To gain a different perspective, we chatted with Thomas Porteus, founder and CEO at digital primary care specialists iatro. Thomas discussed the accessibility and usability of GP websites and what good looks like in this area.
Thomas began by stressing the importance of practices considering website accessibility in the same way that they consider physical accessibility. “A practice wouldn’t have three flights of stairs outside the door, so if you consider the website and the digital services the ‘digital front door’, then that’s really important.”
Thomas discussed how GP website accessibility is key to ensure that patients are able to easily locate and use available services: “If patients can’t find and use all of these digital services that are being paid for, or that practices are funding themselves, then it’s a complete waste of money. There’s no point having e-consultations if patients can’t find and access them.”
He went on to provide detail around his team’s experience in working with the new guidance from NHS England, as raised by Minal earlier in this piece.
“Most practices tend to think, ‘if it’s important, put a pop-up box on the website and make sure that it’s the first thing they see, that will definitely work’,” Thomas said. “Actually, as we know, when we’re browsing the rest of the internet, when a pop-up box comes up the first thing you do is close it and move on. You’re missing the message.”
Thomas referenced a statistic indicating that only 17 percent of patients could get past this kind of pop-up box displayed on GP websites, meaning that it was preventing them from actually accessing anything beyond it. “So what do they do? They call. They don’t try the website again.”
On the relevance of the new guidance, Thomas said it “has been a long time coming. It’s the first time practices have had something concrete to look at, to work through, and to maybe challenge suppliers on, to say, ‘actually this isn’t good enough’.”
Navigating usability and accessibility with suppliers
Thomas noted that he and his team see the issue of accessibility from both sides of the table, witnessing how a change designed by NHS England is put into place on the ground. Iatro. has both Practice365, a primary care website platform, and OneContact, an e-consult platform, which both run on the NHS’s frameworks.
He added that there is “no obligation in those frameworks for suppliers to not use pop-ups, or to make sure that they are meeting accessibility requirements – the accessibility is self-certified, so when you’re signing up on the framework you’re saying it’s accessible but no-one is checking. We spent lots of money and time checking we were meeting the standards, but there’s no guarantee that all of the suppliers have.”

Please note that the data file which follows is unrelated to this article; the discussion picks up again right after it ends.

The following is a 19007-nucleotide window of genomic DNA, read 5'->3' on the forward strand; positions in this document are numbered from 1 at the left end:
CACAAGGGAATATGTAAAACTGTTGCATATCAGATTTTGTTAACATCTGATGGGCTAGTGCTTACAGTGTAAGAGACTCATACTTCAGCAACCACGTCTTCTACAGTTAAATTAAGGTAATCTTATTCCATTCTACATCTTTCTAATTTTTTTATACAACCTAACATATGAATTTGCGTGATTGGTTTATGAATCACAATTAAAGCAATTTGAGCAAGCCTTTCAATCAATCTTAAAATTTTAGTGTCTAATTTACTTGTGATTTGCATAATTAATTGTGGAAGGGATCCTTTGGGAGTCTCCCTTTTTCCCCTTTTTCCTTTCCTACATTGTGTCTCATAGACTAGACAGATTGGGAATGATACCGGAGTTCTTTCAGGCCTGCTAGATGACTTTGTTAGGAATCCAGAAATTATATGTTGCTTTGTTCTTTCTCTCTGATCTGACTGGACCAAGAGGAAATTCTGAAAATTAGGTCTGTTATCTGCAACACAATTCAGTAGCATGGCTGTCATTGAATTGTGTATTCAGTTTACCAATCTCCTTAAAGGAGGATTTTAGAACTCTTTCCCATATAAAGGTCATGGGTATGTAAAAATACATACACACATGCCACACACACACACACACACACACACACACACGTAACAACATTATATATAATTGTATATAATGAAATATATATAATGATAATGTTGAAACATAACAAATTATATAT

Whilst the new guidelines are a step in the right direction, Thomas believes that there is a long way to go, especially to ensure that suppliers are on the same page.
When it comes to taking responsibility for ensuring accessibility and usability, Thomas said that Iatro. think of themselves as a “primary care technology business, in that order. We only care about primary care, and technology’s how we can help”. He added that when suppliers are from a different industry, and are perhaps primarily design-focused but working in primary care, that’s where the issues can arise.
Iatro.’s work with practices
We asked Thomas whether there were any projects that he and his team had worked on that they were particularly proud of, that demonstrate what good looks like.
“We work largely with individual GP practices, but we do work with ICBs and regions,” he said. “One project that we are probably most proud of is in Sunderland. We’ve been working with them for just over a year and have moved all of their sites over to our platform; and now we’re working with the individual practices to move everything over and upgrade the content. That’s been a really good collaborative experience, I think, for us and Sunderland.”
Another project highlighted by Thomas involved moving all 290 GP practices in West Yorkshire over to the Iatro. platform, which he described as “a massive change. You had a lot of practices who were suddenly having to use online routes, which they hadn’t necessarily thought about before. Being able to manage that for them was really useful.” Making this switch over to Iatro.’s platform meant maintaining consistency across the board, he said, especially in instances where the ICB would send out a request for all practices to add something to their websites, which Thomas and his team could then take care of for them.
“With Practice365, it’s about making sure that practices are getting, at a really reasonable price point, the level of service that they expect from their supplier,” he said. “We don’t talk about the tech with them, that’s not important; we talk about the outcome. The tech is for us to solve.”
When it comes to solving the issues surrounding tech, Thomas and his team are confident in the abilities of their solutions to integrate easily with practices and to ease common burdens for primary care services.
“OneContact is an e-consultation platform, but it’s also a long-term condition platform and it’s a QOF platform. Often we can help practices to digitise work they’re already doing. For example, if a practice already has an asthma form, it’s not about us designing a better version, it’s about allowing them to get this out to their patients easily; so for us it’s about understanding what the practice is doing and supporting them in doing that.”
Whilst Iatro. has their own clinical team, Thomas said, they recognise that practices also have fantastic clinical teams, so there’s “no ego there” when it comes to ensuring that the best forms are in use for the practice. For Iatro., it’s about supporting the practice to be able to do things the way they want to do them, and helping them to shape the demand that they’re experiencing.